Federal bill targets use of state’s licenses for ID

State of Washington-issued driver’s licenses could not be used as ID
for airport security checks or border crossings under legislation
being debated this week in Congress.

Under a broader measure known as
the Real ID Act, federal agencies would be prohibited from accepting driver’s
licenses from Washington and nine other states that issue such licenses to
illegal-immigrant residents.

The act’s sponsor, House Judiciary Committee
Chairman James Sensenbrenner, R-Wis., said it is meant to disrupt terrorist
travel. The provisions were part of the intelligence legislation introduced
last year but were removed from the bill Congress adopted.

If passed,
the measure would make it tougher for some immigrants fleeing persecution to
obtain asylum in the United States and would speed up construction of the
border-security fence separating Mexico and the United States near San
Diego.

It also would leave Washington and the other nine states with a
choice: stop issuing driver’s licenses to illegal immigrants or have
federal agencies reject everyone’s licenses for ID.

Sensenbrenner’s
bill, with 150 co-sponsors – only one of them a Democrat – is scheduled for
debate on the floor of the U.S. House of
Representatives tomorrow.

"It’s a bad bill, and I hope it doesn’t
pass. It could have a huge consequence here in the state of Washington," said
state Rep. Phyllis Gutierrez Kenney, D-Seattle. She said denying driver’s
licenses to illegal immigrants would "have an impact on our economy,
particularly in Eastern Washington where you have many people working the
farms and driving trucks."

Washington, Oregon and Montana are among
the 10 states that allow illegal immigrants to obtain driver’s licenses.
Washington licensing officials say it makes practical sense, so that illegal
immigrants can purchase automobile insurance protecting themselves and other
drivers.

Still, bills intended to change the law repeatedly have been
introduced in the state Legislature – without passing.

In a prepared
statement, Sensenbrenner said his idea is not to set policy for states. But
"American citizens have the right to know who is in their country, that
people are who they say they are, and that the name on the driver’s license
is the real holder’s name, not some alias," he said.

His office referred
to states like Washington as "weak links in the nation’s security
system."

The congressman pointed out that the Sept. 11, 2001, hijackers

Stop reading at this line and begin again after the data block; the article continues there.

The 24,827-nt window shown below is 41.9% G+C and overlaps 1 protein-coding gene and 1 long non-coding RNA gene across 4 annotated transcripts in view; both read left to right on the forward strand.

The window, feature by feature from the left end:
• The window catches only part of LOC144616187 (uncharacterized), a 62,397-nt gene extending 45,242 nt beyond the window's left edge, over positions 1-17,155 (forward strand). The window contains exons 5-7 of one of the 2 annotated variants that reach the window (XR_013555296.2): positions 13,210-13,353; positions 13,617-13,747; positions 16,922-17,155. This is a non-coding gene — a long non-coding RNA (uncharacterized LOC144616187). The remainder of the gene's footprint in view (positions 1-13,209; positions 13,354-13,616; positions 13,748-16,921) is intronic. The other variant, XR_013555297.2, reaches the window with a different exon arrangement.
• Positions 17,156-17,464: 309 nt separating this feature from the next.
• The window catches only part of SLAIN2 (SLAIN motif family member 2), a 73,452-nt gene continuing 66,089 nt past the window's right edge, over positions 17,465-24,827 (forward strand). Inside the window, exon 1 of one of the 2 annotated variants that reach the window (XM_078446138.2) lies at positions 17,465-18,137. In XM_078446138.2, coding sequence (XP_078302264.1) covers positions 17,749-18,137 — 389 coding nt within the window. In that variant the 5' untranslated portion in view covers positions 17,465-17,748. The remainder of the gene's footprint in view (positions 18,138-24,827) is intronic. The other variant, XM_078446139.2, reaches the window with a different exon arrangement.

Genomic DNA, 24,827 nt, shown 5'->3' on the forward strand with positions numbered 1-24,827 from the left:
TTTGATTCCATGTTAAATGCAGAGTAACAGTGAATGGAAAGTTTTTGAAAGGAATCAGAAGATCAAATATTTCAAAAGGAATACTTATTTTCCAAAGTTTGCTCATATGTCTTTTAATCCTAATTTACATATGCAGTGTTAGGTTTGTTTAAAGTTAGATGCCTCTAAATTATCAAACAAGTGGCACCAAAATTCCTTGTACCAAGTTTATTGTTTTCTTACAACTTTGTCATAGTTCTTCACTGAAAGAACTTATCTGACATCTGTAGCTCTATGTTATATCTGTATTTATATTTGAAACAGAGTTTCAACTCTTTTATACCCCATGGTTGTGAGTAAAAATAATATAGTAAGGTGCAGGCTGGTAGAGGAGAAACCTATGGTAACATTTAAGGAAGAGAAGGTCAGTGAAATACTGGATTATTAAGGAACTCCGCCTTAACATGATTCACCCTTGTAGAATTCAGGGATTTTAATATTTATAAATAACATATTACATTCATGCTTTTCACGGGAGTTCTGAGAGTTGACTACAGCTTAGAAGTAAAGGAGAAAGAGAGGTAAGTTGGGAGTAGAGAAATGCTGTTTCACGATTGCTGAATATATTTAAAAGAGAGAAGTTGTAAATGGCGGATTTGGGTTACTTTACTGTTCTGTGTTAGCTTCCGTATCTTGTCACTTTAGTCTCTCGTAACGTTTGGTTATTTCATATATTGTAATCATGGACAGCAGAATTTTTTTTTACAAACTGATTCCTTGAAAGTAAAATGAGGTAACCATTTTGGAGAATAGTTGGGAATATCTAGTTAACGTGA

chose "driver’s licenses and state IDs as a form of identification because
these documents allowed them to blend in and not raise suspicion or
concern."

But U.S. Rep. Jim McDermott, D-Seattle, said the bill would not
have stopped the hijackers. "It gets away from the real issue of security,"
he said. "Security is not about immigrant driver’s licenses. It’s about
all the containers coming into our ports that are never checked. This is a
law of unintended effects."

Immigrant-advocacy groups have condemned
the provisions in Sensenbrenner’s bill as mean-spirited and
unnecessary.

The September 11th Families for Peaceful Tomorrows, made up
of family members of those killed in the attacks, said the bill would
"undermine, not enhance, national security by pushing people deeper into the
shadows and forcing many more to drive without a license in order to earn
a living."

But others see value in it.

While not commenting
specifically on the bill, Jason King, spokesman for the American Association
of Motor Vehicle Administrators, whose members are state motor-vehicle
departments nationwide, said, "We need more consistent practices from state
to state in how we issue driver’s licenses."

State Rep. Doug Ericksen,
R-Bellingham, has sponsored a bill in the Washington Legislature that would
require proof of U.S. citizenship before a driver’s license could be issued.
If the federal measure passes, he’s prepared to introduce new legislation
that would bring the state into compliance.

"I think it’s a good
idea," Ericksen said of Sensenbrenner’s bill. But "here in Olympia, that
would be dead on arrival," he said.

Mark Krikorian, executive director of
the Center for Immigration Studies, which favors stricter enforcement of
immigration laws, said it’s possible states could create a two-tier licensing
system, granting illegal immigrants driver’s licenses not intended for ID
purposes.

"What needs to happen is increased enforcement of the
conventional type, denying illegal aliens access to normal institutions of
our society – bank accounts, car loans," he said. "Giving them driver’s
licenses of any kind represents a kind of de facto amnesty."

Filed in: Media Coverage

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